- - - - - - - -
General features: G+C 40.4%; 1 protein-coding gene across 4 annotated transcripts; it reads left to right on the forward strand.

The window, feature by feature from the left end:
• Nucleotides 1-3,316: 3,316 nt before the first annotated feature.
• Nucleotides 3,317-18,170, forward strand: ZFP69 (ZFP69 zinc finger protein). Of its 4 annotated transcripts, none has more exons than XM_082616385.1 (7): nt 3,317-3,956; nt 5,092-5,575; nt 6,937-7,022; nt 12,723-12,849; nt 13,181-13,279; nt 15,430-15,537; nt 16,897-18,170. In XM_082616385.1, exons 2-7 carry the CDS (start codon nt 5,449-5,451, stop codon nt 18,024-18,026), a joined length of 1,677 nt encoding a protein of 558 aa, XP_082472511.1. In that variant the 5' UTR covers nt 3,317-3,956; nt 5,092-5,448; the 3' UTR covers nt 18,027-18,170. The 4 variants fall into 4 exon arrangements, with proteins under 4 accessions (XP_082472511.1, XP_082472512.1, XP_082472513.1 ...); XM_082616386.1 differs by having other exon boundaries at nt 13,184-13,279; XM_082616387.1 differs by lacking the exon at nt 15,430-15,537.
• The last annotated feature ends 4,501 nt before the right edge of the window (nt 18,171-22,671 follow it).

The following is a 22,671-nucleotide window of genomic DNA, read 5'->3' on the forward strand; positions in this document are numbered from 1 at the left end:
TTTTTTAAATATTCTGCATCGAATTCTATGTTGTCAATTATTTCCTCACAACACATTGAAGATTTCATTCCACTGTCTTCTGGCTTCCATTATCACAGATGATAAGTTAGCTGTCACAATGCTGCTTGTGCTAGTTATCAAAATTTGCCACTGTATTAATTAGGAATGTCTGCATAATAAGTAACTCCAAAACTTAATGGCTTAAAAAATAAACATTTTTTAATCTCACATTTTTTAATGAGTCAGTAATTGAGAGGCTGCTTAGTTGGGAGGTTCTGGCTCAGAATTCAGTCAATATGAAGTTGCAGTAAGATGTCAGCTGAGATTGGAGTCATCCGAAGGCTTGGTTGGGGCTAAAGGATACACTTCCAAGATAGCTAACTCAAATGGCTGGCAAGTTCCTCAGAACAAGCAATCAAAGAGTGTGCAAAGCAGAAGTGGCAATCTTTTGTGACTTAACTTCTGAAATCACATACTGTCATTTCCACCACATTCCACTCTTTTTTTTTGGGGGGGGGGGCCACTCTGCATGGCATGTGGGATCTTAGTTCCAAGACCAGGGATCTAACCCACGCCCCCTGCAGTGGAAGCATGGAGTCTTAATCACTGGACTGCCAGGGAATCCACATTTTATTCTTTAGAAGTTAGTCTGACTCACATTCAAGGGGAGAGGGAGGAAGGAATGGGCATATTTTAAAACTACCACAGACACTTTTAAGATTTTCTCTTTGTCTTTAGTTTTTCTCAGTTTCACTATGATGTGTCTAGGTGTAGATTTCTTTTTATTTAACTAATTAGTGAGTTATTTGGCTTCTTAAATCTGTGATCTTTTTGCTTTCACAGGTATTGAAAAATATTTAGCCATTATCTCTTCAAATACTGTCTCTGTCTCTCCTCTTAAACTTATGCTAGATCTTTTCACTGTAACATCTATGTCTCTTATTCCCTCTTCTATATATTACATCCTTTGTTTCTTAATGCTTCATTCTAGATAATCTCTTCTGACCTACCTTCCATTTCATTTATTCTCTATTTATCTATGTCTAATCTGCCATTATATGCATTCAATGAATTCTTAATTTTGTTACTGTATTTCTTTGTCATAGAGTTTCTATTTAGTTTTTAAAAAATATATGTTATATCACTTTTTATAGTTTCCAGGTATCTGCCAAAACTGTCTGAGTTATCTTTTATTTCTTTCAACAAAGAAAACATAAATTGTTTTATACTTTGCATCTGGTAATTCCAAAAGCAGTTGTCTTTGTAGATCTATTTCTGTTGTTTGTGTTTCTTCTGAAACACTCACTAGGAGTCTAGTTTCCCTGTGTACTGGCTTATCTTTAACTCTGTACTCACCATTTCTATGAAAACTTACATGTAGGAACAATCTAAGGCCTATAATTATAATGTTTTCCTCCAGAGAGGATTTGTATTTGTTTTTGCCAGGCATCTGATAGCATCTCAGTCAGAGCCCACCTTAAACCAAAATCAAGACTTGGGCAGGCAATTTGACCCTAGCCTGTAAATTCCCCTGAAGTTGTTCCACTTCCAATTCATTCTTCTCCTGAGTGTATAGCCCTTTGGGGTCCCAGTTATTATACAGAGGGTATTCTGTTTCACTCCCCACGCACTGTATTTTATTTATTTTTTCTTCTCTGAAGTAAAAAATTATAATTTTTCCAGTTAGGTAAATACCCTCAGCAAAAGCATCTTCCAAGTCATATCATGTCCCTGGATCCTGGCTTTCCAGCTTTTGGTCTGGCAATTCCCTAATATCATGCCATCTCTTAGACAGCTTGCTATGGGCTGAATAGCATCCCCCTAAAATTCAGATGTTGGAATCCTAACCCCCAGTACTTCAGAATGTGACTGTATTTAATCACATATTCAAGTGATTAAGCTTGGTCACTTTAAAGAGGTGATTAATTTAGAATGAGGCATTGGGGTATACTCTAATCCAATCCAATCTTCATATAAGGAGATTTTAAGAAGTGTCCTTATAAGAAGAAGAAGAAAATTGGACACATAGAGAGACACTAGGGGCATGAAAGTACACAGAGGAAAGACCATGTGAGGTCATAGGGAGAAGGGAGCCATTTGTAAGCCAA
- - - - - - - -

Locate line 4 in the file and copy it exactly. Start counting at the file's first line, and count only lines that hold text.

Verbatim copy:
• Nucleotides 3,317-18,170, forward strand: ZFP69 (ZFP69 zinc finger protein). Of its 4 annotated transcripts, none has more exons than XM_082616385.1 (7): nt 3,317-3,956; nt 5,092-5,575; nt 6,937-7,022; nt 12,723-12,849; nt 13,181-13,279; nt 15,430-15,537; nt 16,897-18,170. In XM_082616385.1, exons 2-7 carry the CDS (start codon nt 5,449-5,451, stop codon nt 18,024-18,026), a joined length of 1,677 nt encoding a protein of 558 aa, XP_082472511.1. In that variant the 5' UTR covers nt 3,317-3,956; nt 5,092-5,448; the 3' UTR covers nt 18,027-18,170. The 4 variants fall into 4 exon arrangements, with proteins under 4 accessions (XP_082472511.1, XP_082472512.1, XP_082472513.1 ...); XM_082616386.1 differs by having other exon boundaries at nt 13,184-13,279; XM_082616387.1 differs by lacking the exon at nt 15,430-15,537.